March 16, 2020
The private sector has expressed fear over imminent threat of massive buyout of farm land arising from the revisions in the Real Estate Investment Trust Act (REIT) that could leave more farmers jobless.
Despite envisioned intensified economic development to be brought by the revised REIT Act of 2009, the Philippine Chamber of Agriculture and Food Inc. (PCAFI) has expressed fear over imminent destruction of agricultural lands. These can be the cheapest land up for sale for developers.
“The REIT is a mode of floating in the stock market shares of properties. The (revised) law is now reducing public ownership of a REIT to 33 percent (enabling increased control of private companies). Therefore all developers – Ayala, Megaworld, Vistaland, Robinson’s Land—everybody is now up to develop more lands,” said PCAFI President Danilo V. Fausto.
“You will see massive acquisition of land— (possibly even including big farm lands) in Central Luzon. Where will they get the land? From farmers losing in rice.”
Incidentally, the Rice Tariffication Act (RTA) implemented last year appears to be supporting REIT as it has rendered many rice Filipino farmers bankrupt.
“What is happening is there will be malls inside a vast track of land. In the next century, there will no more be land for food,” he said.
The revised REIT IRR took effect last February 7. The law, as of 2011, was imposing upon REITs to offer shares to public a minimum of 40 percent of the outstanding capital stock for the first year. This minimum public ownership (MPO) should be raised to 67 percent within three years from listing.
However, this high MPO discouraged land developers as they would barely have control over the venture with a measly 33 percent.
But the revision now encourages massive real estate development. However, this makes a despicable picture for farms.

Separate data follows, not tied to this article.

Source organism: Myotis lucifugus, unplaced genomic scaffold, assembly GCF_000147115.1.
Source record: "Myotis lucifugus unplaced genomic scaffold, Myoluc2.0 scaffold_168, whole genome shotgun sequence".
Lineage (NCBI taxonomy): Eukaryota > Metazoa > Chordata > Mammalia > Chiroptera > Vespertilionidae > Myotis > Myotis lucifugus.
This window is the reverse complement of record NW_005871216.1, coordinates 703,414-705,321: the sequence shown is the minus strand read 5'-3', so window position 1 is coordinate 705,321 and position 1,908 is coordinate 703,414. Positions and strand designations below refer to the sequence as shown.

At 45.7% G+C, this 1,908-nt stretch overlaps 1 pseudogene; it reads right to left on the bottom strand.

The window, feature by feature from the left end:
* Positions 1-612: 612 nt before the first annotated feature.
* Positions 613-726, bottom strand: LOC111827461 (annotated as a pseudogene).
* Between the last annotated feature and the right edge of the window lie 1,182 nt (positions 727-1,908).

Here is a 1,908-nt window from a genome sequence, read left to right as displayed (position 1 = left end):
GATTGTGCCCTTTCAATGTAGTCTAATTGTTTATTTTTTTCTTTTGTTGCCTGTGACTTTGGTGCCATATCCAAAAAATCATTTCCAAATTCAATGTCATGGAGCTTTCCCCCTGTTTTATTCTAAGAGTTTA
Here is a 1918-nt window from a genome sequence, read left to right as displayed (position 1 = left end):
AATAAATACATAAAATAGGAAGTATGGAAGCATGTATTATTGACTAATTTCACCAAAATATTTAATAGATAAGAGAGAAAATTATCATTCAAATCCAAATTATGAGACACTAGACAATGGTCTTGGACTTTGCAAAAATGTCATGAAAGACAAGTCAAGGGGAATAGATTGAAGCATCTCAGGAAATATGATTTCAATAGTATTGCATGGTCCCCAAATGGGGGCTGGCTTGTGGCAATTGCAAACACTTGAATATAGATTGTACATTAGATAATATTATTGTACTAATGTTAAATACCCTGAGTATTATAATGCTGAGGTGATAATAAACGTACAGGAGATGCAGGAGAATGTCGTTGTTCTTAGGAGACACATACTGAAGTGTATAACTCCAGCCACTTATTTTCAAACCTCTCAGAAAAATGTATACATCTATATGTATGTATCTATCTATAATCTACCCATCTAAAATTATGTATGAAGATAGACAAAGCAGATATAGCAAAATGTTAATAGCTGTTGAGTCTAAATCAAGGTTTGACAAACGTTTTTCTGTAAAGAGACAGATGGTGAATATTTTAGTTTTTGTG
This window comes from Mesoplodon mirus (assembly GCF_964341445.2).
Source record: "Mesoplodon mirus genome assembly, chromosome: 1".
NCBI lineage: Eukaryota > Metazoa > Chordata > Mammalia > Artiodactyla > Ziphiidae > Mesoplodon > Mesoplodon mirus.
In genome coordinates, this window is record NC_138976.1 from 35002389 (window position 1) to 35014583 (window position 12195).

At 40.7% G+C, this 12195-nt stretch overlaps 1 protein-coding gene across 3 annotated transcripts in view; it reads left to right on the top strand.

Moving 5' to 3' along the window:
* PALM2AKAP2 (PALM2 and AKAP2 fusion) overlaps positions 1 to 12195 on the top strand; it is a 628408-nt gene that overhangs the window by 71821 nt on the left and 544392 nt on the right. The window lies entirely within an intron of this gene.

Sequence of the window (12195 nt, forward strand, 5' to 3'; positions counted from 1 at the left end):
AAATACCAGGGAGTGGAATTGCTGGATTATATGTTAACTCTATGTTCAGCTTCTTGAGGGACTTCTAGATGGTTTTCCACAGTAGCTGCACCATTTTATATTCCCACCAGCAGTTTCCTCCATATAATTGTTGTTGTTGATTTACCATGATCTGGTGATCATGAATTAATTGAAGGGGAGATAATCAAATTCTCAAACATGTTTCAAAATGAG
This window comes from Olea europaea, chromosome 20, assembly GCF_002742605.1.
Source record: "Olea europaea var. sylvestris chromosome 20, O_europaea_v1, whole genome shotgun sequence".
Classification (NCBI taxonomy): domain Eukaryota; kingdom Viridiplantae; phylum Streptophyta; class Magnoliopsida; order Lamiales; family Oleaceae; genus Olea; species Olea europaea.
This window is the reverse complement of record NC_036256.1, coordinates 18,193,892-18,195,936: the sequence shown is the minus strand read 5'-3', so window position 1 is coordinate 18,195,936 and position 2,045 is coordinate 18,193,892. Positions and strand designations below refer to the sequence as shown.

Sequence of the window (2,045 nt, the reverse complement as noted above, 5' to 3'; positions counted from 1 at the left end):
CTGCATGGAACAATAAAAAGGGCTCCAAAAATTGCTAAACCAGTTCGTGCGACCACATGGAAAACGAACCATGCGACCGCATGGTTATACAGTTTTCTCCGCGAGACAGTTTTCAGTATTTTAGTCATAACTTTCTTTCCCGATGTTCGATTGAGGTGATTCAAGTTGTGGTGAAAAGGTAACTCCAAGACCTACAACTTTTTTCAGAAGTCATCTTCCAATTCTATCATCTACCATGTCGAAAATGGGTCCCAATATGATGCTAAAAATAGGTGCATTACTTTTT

Therefore, PCAFI is pressing government to offer a compromise by raising investments in farm development.
Fausto said government should give agriculture a similar support since it is the backbone of the economy and is a source of raw materials for industrial development.
Particularly, government should pour money into guarantee for farm production in order to encourage banks and investors to lend to agriculture.
“The government should also develop farm lands (along with real estate lands). You look at the housing sector. It receives P180 billion in guarantee. But how much is the guarantee for agriculture? Only P5 billion. So, I’m asking them (policymakers), ‘Can you eat concrete walls?’”
While government is investing huge amount for Build Build Build including farm-to-market roads, this will just lead to massive conversion of farm lands into residential-and commercial lands without the support for farm production.
“Farm-to-market roads accelerate delivery of produce to market. But if you do not have goods to deliver, you will just accelerate sale of farm lands to real estate developers,” said Fausto.
“The REIT is a massive accumulation of capital to develop lands. We can’t stop that anymore. But why don’t we have a balance? Let’s develop lands, but also develop agriculture production so you can feed people in call centers,” he said.
PCAFI is also pushing for the immediate passage of the Land Use Act which will prevent massive conversion of agricultural lands into residential-commercial areas.
Conversion is feared even of irrigated areas where government already put in huge investments.
Unfortunately,even irrigated areas are subject to threat of conversion into residential-commercial areas just by the passage of an ordinance by local government officials.
Fausto said the Land Use Act will solidify the presence of investors in agriculture.
“Our investors will have stability with Land Use Act. They’re putting in millions and billions in investments. But at the end of the day, their land may be converted because we don’t have a proper land use law. Lands that are perfectly productive should remain producing food for our country,” said Fausto.
Without the Land Use Act, farm companies that invest huge amount for poultry or livestock farms and processing facilities may suffer losses from land conversion ordinances recklessly issued by influential government officials. Melody Mendoza Aguiba